Opening with a few flashes of blurred lights and smoke clouds, the first scenes of the Yo No Soy Guapo trailer are all about sensory overload—reflecting the electric audio, visual, and tactile cocktail that only happens in the middle of a dance floor.

Yo No Soy Guapo, directed by Joyce García, is a documentary that tugs viewers close into the culture of Mexico City’s sonidero parties, a world that is equal parts gritty, lively, and unrestrained. DJs blast cumbia in primarily urban, working-class neighborhoods, giving attendees a chance to find escape and communion amid the heavily percussive music. The parties are a tight, sweltering, interpersonal bodily affair, and García captures as much in the tiny details of her shots: the matted hair of a dancer, the beads of sweat bouncing off a DJ’s forehead, all scenes that unfold over the unifying throb of Súper Grupo Colombia’s “Cumbia de Mi Región.”

“I always say, you feel an orgasm when you’re in that party—seeing La Changa, La Conga, el Condor… Forget it, it’s something amazing,” one woman says in the trailer.

But twinkling dance floor lights eventually melt into police car flares, and the film turns its lens onto the ways in which cops often antagonize the attendees of these gatherings. The shift is an indicator that although Yo No Soy Guapo takes its time getting to know the music collectors, performers, and partygoers in this space, it also seeks to be a multi-faceted investigation of the factors that threaten the longstanding cultures of marginalized communities.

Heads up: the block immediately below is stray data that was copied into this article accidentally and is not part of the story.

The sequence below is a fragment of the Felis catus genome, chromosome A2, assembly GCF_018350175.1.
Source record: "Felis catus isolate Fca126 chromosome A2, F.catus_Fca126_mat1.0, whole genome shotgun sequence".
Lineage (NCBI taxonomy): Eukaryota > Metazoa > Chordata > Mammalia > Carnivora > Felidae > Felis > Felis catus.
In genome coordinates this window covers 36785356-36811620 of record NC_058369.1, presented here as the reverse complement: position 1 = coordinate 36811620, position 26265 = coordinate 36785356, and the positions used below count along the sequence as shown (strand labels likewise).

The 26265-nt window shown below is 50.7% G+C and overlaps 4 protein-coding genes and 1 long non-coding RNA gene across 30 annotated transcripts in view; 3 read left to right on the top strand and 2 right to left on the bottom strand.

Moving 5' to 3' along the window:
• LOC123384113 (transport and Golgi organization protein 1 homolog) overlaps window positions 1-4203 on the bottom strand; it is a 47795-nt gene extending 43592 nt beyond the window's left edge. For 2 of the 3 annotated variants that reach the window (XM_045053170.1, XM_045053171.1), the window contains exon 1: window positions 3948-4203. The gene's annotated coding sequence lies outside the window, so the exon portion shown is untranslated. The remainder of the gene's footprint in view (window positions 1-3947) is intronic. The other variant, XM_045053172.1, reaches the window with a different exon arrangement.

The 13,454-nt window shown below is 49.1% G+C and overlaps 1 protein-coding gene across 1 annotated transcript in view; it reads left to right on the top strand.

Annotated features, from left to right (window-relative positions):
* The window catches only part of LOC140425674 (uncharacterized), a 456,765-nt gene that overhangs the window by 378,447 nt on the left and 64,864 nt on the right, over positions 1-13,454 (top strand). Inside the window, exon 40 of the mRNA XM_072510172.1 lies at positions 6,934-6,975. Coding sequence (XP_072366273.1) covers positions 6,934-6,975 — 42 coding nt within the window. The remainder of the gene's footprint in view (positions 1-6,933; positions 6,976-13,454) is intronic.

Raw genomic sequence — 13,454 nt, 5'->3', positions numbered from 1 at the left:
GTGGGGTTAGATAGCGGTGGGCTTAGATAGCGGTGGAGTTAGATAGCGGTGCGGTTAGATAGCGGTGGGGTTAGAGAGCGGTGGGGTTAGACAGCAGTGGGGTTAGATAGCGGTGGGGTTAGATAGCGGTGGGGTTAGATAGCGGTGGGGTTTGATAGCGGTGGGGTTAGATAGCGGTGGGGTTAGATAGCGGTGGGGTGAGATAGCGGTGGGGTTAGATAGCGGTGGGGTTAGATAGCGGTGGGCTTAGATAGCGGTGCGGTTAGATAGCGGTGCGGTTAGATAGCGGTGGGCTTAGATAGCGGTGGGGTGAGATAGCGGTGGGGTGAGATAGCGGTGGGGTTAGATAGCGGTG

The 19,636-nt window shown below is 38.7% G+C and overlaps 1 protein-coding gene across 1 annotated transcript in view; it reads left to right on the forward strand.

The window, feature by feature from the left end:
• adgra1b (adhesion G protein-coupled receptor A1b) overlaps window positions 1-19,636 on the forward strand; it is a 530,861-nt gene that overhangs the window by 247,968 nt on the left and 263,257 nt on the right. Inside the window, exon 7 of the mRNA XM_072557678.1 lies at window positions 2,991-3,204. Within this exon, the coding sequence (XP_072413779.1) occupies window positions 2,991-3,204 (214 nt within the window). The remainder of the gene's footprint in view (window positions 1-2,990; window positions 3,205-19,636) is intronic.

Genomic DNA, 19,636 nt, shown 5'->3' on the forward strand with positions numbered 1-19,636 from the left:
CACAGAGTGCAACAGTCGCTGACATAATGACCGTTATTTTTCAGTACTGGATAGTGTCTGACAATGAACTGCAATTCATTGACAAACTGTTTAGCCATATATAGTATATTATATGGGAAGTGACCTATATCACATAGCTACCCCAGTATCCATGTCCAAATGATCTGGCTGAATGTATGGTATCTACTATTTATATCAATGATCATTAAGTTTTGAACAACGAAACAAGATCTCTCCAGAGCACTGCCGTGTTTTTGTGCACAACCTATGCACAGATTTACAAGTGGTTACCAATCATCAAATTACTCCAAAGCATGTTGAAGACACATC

Despite police confrontations, one man best articulates the permanence of sonideros, declaring: “I don’t think that this lifestyle will ever be extinguished. They won’t be able to. It’s like trying to end a nation.”

Watch the trailer here.

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